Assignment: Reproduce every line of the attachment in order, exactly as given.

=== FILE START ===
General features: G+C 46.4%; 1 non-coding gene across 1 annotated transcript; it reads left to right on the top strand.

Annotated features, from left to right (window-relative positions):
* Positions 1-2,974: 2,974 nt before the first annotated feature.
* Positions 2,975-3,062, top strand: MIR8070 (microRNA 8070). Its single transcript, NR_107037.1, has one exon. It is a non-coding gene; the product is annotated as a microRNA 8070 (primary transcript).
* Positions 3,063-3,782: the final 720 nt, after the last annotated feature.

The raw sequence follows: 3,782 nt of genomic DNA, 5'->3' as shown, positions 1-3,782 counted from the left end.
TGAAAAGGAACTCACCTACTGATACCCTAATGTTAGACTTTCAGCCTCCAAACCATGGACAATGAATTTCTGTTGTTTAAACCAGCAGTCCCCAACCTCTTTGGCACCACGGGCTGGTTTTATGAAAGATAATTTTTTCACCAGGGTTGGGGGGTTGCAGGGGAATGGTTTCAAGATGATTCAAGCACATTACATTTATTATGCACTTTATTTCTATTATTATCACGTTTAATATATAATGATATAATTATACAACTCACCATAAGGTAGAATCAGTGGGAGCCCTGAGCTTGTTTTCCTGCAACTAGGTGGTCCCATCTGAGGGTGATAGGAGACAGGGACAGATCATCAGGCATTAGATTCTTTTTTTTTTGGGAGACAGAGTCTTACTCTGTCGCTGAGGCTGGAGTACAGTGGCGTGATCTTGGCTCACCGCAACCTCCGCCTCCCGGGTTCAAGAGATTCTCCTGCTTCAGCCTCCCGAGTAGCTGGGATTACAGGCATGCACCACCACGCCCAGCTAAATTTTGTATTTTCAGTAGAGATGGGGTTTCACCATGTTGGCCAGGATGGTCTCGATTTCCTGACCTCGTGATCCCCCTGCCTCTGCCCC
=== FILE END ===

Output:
General features: G+C 46.4%; 1 non-coding gene across 1 annotated transcript; it reads left to right on the top strand.

Annotated features, from left to right (window-relative positions):
* Positions 1-2,974: 2,974 nt before the first annotated feature.
* Positions 2,975-3,062, top strand: MIR8070 (microRNA 8070). Its single transcript, NR_107037.1, has one exon. It is a non-coding gene; the product is annotated as a microRNA 8070 (primary transcript).
* Positions 3,063-3,782: the final 720 nt, after the last annotated feature.

The raw sequence follows: 3,782 nt of genomic DNA, 5'->3' as shown, positions 1-3,782 counted from the left end.
TGAAAAGGAACTCACCTACTGATACCCTAATGTTAGACTTTCAGCCTCCAAACCATGGACAATGAATTTCTGTTGTTTAAACCAGCAGTCCCCAACCTCTTTGGCACCACGGGCTGGTTTTATGAAAGATAATTTTTTCACCAGGGTTGGGGGGTTGCAGGGGAATGGTTTCAAGATGATTCAAGCACATTACATTTATTATGCACTTTATTTCTATTATTATCACGTTTAATATATAATGATATAATTATACAACTCACCATAAGGTAGAATCAGTGGGAGCCCTGAGCTTGTTTTCCTGCAACTAGGTGGTCCCATCTGAGGGTGATAGGAGACAGGGACAGATCATCAGGCATTAGATTCTTTTTTTTTTGGGAGACAGAGTCTTACTCTGTCGCTGAGGCTGGAGTACAGTGGCGTGATCTTGGCTCACCGCAACCTCCGCCTCCCGGGTTCAAGAGATTCTCCTGCTTCAGCCTCCCGAGTAGCTGGGATTACAGGCATGCACCACCACGCCCAGCTAAATTTTGTATTTTCAGTAGAGATGGGGTTTCACCATGTTGGCCAGGATGGTCTCGATTTCCTGACCTCGTGATCCCCCTGCCTCTGCCCC